Oromandibular Dystonia: Clinical Characteristics and Impact on Quality of Life Open Access
Scorr, Laura M. (2017)
Objective: To determine the clinical characteristics of oromandibular dystonia (OMD) and estimate the association between quality of life (QOL) and location of cranial dystonia.
Background : OMD and blepharospasm (BSP) are sub-types of cranial dystonia that occur in isolation or combination. BSP is characterized by spasms of the upper facial muscles, known to result in poor QOL. OMD affects the lower facial muscles causing jaw dysfunction and pain. Patients anecdotally report OMD to be particularly disabling. OMD is not well characterized in the literature, neglected on cranial dystonia rating scales, and often untreated. We hypothesized location of dystonia is associated with QOL.
Methods : Subjects include 200 patients with OMD, BSP, and combined cranial dystonia enrolled in the Dystonia Coalition database from 26 international sites. Demographics and clinical characteristics were collected via standardized questionnaires. Anxiety was assessed with Liebowitz Social Anxiety Scale (LSA), and QOL with SF-36. Descriptive statistical analysis was performed for sample characteristics. The association between location of dystonia and QOL was estimated with linear regression.
Results : Among 165 cases of OMD, 65% were female and average age of onset was 55±12 (range: 9-74). The pattern of dystonia was segmental in 48% of cases. Average LSA scores for OMD (32±26) and combined cranial dystonia (36±29) indicated social anxiety. Mean SF-36 QOL score for healthy subjects is 50±10, with lower scores indicating worse QOL. Average mental QOL scores for OMD, BSP, and combined cranial dystonia were 48±11, 50±9, and 43±12. Average physical QOL scores were 48±10, 46±12, and 44±8. Combined cranial dystonia was associated lower mental QOL scores compared to BSP ( β =-7.89, p=0.03). OMD had a similar impact on QOL as BSP ( β =-0.42, p=0.90).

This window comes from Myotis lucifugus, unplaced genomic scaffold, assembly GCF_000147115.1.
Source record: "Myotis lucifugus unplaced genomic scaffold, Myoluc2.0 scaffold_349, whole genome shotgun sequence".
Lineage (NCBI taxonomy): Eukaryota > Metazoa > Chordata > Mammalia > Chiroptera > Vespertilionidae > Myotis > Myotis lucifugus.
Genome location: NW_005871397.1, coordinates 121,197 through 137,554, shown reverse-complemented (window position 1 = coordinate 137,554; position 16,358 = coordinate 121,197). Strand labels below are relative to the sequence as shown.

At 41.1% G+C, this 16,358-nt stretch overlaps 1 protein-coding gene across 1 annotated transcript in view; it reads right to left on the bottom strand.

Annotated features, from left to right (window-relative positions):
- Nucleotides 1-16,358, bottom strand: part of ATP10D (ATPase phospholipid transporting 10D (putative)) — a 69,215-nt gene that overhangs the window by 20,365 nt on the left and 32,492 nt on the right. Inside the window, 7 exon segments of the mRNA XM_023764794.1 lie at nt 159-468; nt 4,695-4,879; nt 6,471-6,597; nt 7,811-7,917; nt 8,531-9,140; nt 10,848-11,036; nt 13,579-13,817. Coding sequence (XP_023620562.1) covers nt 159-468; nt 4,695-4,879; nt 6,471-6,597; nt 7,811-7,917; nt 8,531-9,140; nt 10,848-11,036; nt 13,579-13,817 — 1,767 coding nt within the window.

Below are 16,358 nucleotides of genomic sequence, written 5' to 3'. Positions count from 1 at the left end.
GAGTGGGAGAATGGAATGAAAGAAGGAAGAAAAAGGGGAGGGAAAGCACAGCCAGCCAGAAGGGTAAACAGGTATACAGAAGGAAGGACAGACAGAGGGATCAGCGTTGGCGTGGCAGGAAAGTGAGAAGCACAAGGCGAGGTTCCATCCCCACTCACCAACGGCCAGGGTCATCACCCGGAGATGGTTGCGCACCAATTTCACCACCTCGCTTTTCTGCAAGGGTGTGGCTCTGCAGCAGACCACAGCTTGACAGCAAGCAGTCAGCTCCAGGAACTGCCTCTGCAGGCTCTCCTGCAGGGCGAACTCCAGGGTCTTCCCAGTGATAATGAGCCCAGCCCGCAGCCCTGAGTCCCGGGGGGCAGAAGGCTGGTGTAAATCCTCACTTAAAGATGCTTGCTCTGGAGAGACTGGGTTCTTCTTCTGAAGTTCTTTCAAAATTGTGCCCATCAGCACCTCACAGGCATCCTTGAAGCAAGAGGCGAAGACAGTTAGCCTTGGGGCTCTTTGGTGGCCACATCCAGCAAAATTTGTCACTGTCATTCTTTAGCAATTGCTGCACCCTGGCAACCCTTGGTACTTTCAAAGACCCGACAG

Conclusions : OMD typically presents in the fifth decade as part of a segmental pattern and is more common in women. On average, patients with OMD had social anxiety and poor quality of life. The presence of combined cranial dystonia had a more negative impact on QOL than OMD or BSP alone. To improve QOL in cranial dystonia patients it will be essential to revise our clinical paradigm to include assessment and treatment for both OMD and BSP.
Table of Contents
Tables and Figures
· Table 1: Characteristics of oromandibular dystonia patients enrolled in the Dystonia Coalition database from 2011-2016
· Table 2: Characteristics of cranial dystonia patients enrolled in the Dystonia Coalition database from 2011-2016
· Figure 1: Distribution of SF-36 physical component quality of life scores by location of dystonia
· Figure 2: Distribution of SF-36 mental component quality of life scores by location of dystonia
· Figure 3: Distribution of SF-36 mental component quality of life in combined cranial dystonia compared to expected normal distribution
· Table 3: Univariate linear regression analysis of SF-36 quality of life scores of patients with cranial dystonia enrolled in the Dystonia Coalition database from 2011-2016
· Table 3: Multivariate linear regression analysis of SF-36 quality of life scores of patients with cranial dystonia enrolled in the Dystonia Coalition database from 2011-2016
About this Master's Thesis
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|Oromandibular Dystonia: Clinical Characteristics and Impact on Quality of Life ()||2018-08-28 15:44:22 -0400||